With all that in mind, Ezrin said it was just “far easier for Dave and I to do our version of a Floyd record.” For A momentary lack of reason, that meant bringing along a small army of session players in a continued radical modernization of Gilmour’s sound. “Learning to Fly” arrived as the lead single that September. 14, 1987, with five additional musicians, four backing vocalists and an MTV-ready sequencer-driven bark.
“As Bob Ezrin was prone to do, at the start of the album he came in with a stack of CDs and said, ‘This is what’s happening now,'” recalled longtime Pink Floyd recording engineer Andy Jackson. Uncut in 2019. “In ’86, digital was very much at the forefront. [Dire Straits‘] Brothers in Arms had just come out and it had a very special sound – and it was a bar Bob said we should aim for.”
Listen to Pink Floyd’s remix of ‘Learning to Fly’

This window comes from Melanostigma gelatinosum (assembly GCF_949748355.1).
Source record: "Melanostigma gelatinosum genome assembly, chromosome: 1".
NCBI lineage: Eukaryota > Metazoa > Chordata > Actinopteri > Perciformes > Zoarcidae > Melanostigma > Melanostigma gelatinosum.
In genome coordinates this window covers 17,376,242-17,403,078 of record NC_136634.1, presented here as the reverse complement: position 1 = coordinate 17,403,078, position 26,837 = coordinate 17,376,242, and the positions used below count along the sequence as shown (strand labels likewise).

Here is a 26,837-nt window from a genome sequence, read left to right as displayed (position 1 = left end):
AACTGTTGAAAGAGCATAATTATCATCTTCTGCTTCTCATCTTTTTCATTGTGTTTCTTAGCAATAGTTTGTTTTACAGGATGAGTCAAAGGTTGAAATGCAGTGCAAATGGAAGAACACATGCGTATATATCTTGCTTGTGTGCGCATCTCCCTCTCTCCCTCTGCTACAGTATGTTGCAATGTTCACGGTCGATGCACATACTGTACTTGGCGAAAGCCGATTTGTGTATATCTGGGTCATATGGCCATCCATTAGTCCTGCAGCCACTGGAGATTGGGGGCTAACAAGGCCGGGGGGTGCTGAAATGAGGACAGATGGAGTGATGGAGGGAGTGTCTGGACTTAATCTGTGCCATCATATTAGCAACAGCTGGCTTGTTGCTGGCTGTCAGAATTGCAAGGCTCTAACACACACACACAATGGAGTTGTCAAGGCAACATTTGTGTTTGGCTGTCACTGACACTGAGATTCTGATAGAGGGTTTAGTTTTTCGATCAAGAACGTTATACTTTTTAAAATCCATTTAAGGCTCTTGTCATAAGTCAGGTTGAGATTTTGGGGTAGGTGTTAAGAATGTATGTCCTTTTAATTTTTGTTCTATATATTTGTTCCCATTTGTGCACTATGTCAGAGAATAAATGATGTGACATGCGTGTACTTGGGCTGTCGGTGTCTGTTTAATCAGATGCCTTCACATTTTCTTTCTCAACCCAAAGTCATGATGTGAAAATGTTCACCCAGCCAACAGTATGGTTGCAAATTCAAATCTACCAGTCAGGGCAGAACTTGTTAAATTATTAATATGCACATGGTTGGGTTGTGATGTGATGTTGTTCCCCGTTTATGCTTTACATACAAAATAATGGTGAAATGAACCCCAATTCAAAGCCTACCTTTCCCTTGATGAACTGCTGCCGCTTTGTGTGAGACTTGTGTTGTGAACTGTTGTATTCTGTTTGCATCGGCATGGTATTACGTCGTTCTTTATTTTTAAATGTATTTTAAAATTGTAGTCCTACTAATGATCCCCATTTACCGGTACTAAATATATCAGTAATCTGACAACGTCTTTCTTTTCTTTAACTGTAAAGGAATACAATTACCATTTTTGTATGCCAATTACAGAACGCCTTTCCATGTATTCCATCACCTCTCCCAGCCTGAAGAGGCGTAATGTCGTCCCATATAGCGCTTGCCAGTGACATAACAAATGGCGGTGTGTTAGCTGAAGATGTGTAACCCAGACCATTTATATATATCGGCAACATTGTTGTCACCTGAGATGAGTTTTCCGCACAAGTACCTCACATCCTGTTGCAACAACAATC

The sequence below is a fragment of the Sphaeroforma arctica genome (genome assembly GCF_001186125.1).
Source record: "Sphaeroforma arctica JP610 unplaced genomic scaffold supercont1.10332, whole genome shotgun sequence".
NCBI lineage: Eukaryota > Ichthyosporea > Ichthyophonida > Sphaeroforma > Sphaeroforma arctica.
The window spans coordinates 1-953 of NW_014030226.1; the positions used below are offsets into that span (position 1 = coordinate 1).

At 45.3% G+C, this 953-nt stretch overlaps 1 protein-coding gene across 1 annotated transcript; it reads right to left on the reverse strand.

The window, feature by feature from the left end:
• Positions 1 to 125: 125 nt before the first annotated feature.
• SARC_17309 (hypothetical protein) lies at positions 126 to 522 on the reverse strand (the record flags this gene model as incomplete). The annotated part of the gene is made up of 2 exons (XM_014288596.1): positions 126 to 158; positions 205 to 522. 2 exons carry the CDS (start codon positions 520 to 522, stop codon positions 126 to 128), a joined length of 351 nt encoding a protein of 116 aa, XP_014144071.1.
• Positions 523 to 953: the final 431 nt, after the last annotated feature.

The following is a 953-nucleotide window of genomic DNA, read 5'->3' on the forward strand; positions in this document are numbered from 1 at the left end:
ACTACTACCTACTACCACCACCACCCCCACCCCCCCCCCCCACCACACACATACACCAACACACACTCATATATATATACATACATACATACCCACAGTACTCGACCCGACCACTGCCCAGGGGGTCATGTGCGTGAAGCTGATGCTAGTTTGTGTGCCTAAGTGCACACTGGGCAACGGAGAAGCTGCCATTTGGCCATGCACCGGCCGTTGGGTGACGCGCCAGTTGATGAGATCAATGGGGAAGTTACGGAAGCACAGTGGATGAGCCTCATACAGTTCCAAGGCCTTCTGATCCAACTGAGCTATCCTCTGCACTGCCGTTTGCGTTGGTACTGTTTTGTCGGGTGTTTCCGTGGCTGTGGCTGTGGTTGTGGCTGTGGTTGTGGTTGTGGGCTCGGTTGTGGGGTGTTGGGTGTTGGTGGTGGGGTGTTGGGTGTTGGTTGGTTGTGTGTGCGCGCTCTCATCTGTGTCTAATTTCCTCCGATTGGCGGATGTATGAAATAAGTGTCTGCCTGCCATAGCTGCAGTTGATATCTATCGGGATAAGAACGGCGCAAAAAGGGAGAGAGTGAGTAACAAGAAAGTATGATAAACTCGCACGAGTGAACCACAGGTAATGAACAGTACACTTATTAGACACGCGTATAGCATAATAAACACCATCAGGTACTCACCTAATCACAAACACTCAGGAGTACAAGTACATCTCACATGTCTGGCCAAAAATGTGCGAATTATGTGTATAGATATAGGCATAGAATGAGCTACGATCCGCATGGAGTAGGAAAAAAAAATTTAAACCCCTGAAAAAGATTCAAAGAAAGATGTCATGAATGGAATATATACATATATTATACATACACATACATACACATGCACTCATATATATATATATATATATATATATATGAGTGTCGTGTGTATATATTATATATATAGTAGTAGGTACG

Much of the album would be recorded digitally, with many MIDI parts programmed on a Mac. Gilmour was game, at least at the time. “You can’t go back,” he said Full of secrets. “You have to find a new way of working, or operating and getting on with it. We didn’t do it remotely like we’ve done any other Floyd record. It was different systems, everything.”
Before that time Later years box arrived three decades later, but they had begun to think better of it all. “Like most people, we got caught up in this ’80s thing,” Gilmour said Moo in 2008. “We got a little too excited about all the technology that was thrown at us.”
Mason said their willingness to bring in so many outside contributors can be traced back to lingering concerns about starting over. “There was a sense of apprehension about what it would be like without Roger, so we overdid the pudding a bit in terms of a lot of session players,” he shared. Uncut. “Some of it was overproduced, with way too much stuff on it.”